The lack of easy examples to benchmark ourselves against isn’t really an acceptable excuse, but I suspect it is part of the explanation.  It is long been a problem for the OECD in their advice to New Zealand: they’ve repeatedly brought a northern European mindset to a remote corner of the world, after early on investing quite a lot in the idea that the New Zealand reforms were exemplary, and almost sure to reverse our underperformance.  Places like the OECD work a lot on illustrating cross-country comparisons, but they simply never found the right ones for New Zealand (on these economywide issues) and have not shown much sign of trying.  It is particularly problematic because the OECD are full-on committed to high immigration, regardless of the experience of an individual country (see my post about the then OECD Chief Economist extraordinary performance when she launched their 2017 New Zealand report – there is a new report due out in a few weeks, and I’m not holding my breath).

Of course, New Zealand politicians no longer seem to have any appetite for trying to reverse the staggering decline in New Zealand’s relative performance.    But just possibly they might if their advisers were offering a compelling diagnosis and set of prescriptions.  As it, The Treasury seems to have no more idea than the OECD, and seems to have abandoned much interest in the productivity issue, in favour of the feel-goodism and smorgasbord of random indicators that makes up the Living Standards Framework, supporting the “wellbeing Budget”.  I was exchanging notes the other day with someone about the mystery as to who the next Secretary to the Treasury will be (there is a vacancy a month from now, and applications closed three months ago).  It is hard to be optimistic that it will make much difference who gets the job –  given the hoops they will have to have jumped through to get it –  but sadly it is a story of a low-level equilibrium: no political demand for answers and options to reverse our decades of relative decline. and no bureaucratic supply of such answers or the supporting analysis either.

Anyway, for anyone interested here are the concluding paragraphs.

Conclusion

After the bold reforming period of the 1980s and early 1990s, official and political economic policymaking in New Zealand appears to have been at sea, without a tiller or compass, for at least a couple of decades.   Much that was positive was done during the reform era, and various good institutional reforms were put in place.  Much needed to be done, and in some respects it was to the credit of a small country that so much – initially attracting considerable international admiration –  could have been put in place so quickly.    Seared by the experience of the quasi-crisis of 1984, and rapid escalation of official debt in the previous decade, New Zealand has since enjoyed an enviable degree of macroeconomic stability: low and stable public debt, low and stable inflation, and domestic financial stability (even amid severe policy-induced upward pressures on house prices and household debt).  Unemployment rates that are fairly low on average are another successful element.   In those areas of policy, meaningful international benchmarks have provided a routine check of policy, and the external advice sometimes provided has typically been drawn from countries (small floating exchange rate countries), where the comparisons are apt and insightful.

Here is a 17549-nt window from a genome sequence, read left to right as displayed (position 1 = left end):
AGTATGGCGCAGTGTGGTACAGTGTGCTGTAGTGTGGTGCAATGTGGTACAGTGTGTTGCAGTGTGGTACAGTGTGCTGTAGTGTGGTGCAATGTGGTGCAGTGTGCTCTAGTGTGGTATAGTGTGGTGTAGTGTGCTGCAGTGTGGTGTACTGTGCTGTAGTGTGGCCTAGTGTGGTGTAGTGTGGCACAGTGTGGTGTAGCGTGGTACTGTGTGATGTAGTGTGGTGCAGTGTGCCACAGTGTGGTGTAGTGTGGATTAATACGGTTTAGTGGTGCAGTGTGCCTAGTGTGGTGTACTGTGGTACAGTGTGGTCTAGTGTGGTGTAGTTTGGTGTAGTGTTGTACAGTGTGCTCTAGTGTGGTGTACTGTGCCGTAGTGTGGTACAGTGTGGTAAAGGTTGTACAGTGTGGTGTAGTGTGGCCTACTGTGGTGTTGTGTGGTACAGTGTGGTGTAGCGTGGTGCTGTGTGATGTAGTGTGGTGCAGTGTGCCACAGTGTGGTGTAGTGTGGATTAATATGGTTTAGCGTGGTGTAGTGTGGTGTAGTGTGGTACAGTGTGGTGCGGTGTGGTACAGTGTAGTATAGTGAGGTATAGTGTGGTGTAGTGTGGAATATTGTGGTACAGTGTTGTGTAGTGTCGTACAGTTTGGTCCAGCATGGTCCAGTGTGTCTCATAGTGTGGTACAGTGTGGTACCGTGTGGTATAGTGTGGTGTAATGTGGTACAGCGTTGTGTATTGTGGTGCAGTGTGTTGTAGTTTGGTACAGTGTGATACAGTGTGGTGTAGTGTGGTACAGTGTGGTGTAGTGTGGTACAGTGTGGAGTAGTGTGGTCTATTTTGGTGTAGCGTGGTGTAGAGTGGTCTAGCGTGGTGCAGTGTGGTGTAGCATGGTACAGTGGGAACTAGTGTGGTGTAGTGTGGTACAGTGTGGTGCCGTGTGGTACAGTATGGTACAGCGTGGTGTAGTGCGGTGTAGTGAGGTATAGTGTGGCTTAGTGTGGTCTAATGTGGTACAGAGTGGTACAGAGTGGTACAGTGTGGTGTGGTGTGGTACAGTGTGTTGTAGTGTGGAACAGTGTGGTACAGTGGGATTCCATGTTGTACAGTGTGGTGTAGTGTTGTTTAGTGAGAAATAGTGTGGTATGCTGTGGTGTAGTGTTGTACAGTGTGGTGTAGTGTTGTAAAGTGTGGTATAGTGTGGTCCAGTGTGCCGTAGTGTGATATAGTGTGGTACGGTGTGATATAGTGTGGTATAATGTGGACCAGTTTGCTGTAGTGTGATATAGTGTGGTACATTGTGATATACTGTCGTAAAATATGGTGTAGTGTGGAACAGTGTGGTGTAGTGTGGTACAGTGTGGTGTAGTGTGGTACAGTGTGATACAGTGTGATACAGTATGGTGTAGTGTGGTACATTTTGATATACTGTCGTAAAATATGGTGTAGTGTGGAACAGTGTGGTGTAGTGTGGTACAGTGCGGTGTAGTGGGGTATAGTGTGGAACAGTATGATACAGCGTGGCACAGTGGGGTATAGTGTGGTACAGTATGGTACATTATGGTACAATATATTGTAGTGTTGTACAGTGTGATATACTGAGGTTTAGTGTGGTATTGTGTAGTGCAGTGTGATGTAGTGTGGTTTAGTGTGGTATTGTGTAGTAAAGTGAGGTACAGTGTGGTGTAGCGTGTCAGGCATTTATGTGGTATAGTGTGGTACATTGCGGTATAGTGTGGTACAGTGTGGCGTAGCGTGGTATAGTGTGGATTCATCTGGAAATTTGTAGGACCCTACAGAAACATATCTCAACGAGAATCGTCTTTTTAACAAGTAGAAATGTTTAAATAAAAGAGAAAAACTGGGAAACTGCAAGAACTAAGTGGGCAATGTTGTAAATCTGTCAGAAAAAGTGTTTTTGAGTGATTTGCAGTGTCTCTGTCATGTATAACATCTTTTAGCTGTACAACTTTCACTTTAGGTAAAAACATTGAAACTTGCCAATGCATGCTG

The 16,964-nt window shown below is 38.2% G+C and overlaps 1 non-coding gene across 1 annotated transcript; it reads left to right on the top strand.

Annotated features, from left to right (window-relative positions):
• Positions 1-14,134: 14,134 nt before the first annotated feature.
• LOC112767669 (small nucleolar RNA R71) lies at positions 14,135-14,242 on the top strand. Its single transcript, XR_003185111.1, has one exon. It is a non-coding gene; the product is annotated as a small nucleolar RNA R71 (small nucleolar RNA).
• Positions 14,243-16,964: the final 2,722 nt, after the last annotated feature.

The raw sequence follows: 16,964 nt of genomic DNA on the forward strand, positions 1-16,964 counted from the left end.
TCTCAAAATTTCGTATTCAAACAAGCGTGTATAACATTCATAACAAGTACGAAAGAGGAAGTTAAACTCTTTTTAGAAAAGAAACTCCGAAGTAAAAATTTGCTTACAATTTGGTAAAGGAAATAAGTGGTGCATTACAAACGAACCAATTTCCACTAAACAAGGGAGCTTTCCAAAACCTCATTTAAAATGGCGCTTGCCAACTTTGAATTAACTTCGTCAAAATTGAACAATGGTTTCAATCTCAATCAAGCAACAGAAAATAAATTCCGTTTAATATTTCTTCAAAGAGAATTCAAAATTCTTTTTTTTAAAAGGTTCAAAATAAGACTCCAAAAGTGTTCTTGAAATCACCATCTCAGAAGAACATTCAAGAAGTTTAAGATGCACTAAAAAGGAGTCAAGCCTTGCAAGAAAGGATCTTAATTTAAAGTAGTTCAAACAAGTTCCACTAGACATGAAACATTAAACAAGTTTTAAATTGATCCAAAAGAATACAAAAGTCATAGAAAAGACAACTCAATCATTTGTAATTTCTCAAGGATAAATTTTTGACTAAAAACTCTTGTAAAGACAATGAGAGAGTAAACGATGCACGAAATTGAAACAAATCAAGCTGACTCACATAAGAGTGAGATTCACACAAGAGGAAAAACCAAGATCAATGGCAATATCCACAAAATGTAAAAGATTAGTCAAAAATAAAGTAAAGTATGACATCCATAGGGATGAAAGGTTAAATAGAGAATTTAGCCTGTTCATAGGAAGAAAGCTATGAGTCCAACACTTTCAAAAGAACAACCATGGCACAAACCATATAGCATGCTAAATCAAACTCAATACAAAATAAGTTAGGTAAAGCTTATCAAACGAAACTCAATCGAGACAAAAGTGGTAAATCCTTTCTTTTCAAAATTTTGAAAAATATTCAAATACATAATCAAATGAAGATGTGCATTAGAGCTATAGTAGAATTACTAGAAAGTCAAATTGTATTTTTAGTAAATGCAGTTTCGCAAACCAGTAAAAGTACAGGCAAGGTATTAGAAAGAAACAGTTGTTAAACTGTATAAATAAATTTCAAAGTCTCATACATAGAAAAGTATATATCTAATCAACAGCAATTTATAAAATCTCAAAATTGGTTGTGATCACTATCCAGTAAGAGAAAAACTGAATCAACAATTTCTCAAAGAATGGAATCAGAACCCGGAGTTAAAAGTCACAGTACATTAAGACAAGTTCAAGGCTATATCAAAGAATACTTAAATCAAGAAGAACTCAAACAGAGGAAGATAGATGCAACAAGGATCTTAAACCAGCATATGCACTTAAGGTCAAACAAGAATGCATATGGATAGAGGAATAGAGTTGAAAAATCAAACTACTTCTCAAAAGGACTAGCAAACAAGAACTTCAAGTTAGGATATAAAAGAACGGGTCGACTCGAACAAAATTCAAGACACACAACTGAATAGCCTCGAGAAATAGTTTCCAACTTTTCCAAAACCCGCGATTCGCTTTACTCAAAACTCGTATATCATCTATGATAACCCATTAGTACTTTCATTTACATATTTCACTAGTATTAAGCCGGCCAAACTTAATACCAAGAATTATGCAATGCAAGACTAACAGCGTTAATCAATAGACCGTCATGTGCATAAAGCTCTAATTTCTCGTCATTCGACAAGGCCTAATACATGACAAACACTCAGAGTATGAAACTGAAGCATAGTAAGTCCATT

But if stability has been successfully regained and maintained, on the wider counts of economic performance only a “fail” mark could possibly be assigned.  Among the failures, policymakers managed to preside over reforms that have created artificial scarcity of urban land and sky-high housing prices, in common with many of their Anglo peers.  But the productivity failure is more stark, because it is more specific to New Zealand.   Despite numerous (de)regulatory steps taken to open the economy to international competition –  and a considerable increase in the real volume of exports and imports –  foreign trade as a share of GDP has shrunk and with it the relative size of the tradables sector.  The export sector itself remains heavily dominated by industries reliant on domestic natural resources (a fixed asset) – services exports have been shrinking as a share of GDP – and, despite rapid population growth, business investment has been modest at best.